For easily printable instructions, please refer to the Chocolate Roses recipe.
Chocolate Roses are gorgeous, delicious lifelike flowers made out of a modeling material called chocolate plastic. Use this chocolate plastic recipe to create the chocolate plastic for the roses. This recipe yields about six full-sized 3″ roses, but the quantity can be adjusted by the size of the roses you make.
Begin with one-half pound of chocolate plastic.
Start kneading your chocolate plastic until it is smooth and supple. If you are using white chocolate plastic, knead it in powdered sugar, and if you are using milk or dark chocolate plastic, knead it in unsweetened cocoa powder. If the plastic is too hard to knead, microwave it in five-second intervals just until it becomes pliable. Do not microwave it too long, or it will be too soft to work with.
Dust your work surface and a rolling pin with powdered sugar or cocoa powder, and roll the chocolate plastic out into a very thin layer. If you are working with a large amount of chocolate plastic, you might want to divide it in half and roll it out in batches.
Make sure your chocolate plastic is rolled into a very thin layer, less than 1/8″ thick.
Use a small round cutter to cut circles from the plastic. For one full-sized rose, you will need nine circles, and for rosebuds, you will need 4-5. The size of the circle cutter determines the size of your finished rose. A 1.5” cutter will yield a full-sized rose that is approximately 3” wide.
Begin by forming the center of your rose: take one of the cut circles and roll it into a cylinder. Leave a small hole at the top of the cylinder, and a larger hole at the bottom.
Take another circle, and use your fingers to flatten one end of it until it is paper-thin. This will be the top of the petal, and it helps give the rose a more delicate look. You will repeat this thinning step with every petal you put on the rose.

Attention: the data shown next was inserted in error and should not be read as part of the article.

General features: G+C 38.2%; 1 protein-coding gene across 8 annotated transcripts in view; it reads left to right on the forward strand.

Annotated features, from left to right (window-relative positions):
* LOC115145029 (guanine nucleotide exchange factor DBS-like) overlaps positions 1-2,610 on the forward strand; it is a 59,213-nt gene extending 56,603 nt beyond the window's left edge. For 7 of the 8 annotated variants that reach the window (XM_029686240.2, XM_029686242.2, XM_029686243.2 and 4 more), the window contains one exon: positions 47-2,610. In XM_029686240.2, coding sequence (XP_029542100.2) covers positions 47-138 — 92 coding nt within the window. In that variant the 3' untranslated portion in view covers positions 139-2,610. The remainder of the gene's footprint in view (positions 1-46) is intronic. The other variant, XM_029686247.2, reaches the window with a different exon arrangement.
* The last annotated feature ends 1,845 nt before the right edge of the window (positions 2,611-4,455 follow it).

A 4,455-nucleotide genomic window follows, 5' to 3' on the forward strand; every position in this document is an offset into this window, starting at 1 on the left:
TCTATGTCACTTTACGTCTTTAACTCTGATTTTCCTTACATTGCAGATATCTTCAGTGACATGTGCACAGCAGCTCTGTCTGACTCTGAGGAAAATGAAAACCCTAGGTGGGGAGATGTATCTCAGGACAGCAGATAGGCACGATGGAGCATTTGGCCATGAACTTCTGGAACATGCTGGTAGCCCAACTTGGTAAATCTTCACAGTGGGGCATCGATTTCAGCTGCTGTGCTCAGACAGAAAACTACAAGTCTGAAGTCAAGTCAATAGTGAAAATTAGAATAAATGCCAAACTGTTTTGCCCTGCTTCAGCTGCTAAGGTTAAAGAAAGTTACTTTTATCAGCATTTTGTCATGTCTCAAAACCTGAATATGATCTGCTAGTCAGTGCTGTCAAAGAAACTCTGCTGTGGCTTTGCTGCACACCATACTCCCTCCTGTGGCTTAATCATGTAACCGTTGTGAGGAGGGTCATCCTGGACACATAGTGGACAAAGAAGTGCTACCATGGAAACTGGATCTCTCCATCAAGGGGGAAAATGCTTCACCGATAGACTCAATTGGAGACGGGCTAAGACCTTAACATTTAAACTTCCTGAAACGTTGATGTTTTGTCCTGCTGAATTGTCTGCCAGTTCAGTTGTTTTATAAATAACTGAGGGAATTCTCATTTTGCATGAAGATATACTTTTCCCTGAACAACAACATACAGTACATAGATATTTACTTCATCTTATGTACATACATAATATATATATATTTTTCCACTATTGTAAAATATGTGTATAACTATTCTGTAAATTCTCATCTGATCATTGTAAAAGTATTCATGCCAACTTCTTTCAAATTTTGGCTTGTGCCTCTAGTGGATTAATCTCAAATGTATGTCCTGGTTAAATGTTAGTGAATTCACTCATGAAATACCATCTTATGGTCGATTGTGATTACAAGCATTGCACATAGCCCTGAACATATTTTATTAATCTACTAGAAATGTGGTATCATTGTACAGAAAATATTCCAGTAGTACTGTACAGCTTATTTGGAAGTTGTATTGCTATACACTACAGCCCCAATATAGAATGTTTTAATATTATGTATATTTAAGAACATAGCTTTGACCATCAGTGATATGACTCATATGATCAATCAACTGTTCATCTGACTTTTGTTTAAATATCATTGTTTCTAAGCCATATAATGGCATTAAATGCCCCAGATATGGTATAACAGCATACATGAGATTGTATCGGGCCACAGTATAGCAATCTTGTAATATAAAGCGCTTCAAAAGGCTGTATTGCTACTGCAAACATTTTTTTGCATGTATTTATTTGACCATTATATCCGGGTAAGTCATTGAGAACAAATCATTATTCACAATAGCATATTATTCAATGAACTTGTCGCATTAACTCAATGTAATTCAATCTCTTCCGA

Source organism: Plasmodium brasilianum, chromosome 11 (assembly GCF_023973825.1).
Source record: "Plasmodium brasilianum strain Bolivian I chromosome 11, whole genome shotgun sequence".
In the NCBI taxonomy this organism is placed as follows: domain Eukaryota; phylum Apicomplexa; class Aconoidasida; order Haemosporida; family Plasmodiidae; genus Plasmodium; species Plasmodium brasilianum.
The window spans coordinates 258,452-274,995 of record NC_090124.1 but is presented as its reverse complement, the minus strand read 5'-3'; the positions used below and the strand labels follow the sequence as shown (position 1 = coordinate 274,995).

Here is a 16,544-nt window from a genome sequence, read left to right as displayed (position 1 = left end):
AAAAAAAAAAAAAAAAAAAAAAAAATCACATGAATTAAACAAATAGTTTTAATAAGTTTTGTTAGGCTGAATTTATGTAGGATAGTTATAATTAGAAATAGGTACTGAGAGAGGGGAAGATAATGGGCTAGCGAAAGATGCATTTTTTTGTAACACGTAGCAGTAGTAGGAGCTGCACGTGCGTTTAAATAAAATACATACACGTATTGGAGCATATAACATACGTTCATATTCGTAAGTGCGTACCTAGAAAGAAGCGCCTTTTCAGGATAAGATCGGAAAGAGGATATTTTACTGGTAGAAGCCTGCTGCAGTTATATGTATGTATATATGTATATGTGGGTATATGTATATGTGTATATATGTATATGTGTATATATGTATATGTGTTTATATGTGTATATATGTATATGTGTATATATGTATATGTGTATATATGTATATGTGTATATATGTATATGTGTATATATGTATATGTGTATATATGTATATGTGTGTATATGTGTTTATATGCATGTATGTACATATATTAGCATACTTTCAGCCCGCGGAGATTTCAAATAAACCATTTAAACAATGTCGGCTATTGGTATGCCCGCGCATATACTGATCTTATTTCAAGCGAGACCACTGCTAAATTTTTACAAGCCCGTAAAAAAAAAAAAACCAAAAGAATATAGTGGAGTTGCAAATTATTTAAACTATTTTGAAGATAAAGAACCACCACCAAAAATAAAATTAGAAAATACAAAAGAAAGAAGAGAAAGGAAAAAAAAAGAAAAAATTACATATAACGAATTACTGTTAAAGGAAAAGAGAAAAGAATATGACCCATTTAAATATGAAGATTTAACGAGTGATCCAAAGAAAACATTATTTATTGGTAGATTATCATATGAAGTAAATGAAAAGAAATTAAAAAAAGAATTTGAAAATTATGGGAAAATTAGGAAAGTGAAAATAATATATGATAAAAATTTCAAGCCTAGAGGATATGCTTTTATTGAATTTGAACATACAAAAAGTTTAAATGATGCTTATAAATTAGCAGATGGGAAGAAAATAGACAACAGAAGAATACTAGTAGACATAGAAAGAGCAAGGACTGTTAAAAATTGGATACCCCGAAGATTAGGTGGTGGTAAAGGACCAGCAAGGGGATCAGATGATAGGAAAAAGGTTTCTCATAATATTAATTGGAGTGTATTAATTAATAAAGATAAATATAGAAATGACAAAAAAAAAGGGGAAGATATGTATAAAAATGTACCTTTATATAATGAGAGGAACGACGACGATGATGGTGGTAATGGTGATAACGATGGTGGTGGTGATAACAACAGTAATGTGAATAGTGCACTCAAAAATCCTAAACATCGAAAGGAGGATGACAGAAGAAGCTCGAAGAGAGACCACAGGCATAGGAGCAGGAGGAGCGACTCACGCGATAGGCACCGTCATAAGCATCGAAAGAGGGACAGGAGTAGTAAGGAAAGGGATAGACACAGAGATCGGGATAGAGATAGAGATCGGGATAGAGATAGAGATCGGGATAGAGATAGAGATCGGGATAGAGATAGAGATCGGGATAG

Wrap your first petal around the cylinder, making the top of the petal level with the top of the cylinder, pressing it at the bottom to adhere the chocolate plastic.
With just one petal wrapped around your center, you now have a rosebud! If you want to stop here, curve the edge of the petal inward slightly, so that it partially covers the center of the flower. If you want a flower in full bloom, curve the edge of the petal outward slightly and continue on to the next step to add more petals.
Thin out the edge of another circle to add a second petal to your blossoming rose. The trick to getting a lifelike rose is to slip the second petal underneath the edge of the first one, as shown in the picture. Add a third petal whose edge starts just under the second one to complete the first layer of petals.After adding three petals to your center, you should now have a small, half-bloomed rose like that shown above. You can stop here, or, to make a full rose, continue to the next step.
Use the remaining five petals to add a second layer to the rose, thinning the top edges as before, and sliding the edge of each new petal under the previous one as with the first layer. Curl the outer petals back slightly to make your rose bloom. You will probably have a big glob of excess chocolate plastic at the base of the rose, so pinch off any extra plastic, and re-roll it with the plastic scraps to create more roses.
Your chocolate roses are now complete! Allow the roses to sit at room temperature and dry for 24 hours. Once set, they can be stored in an airtight container indefinitely.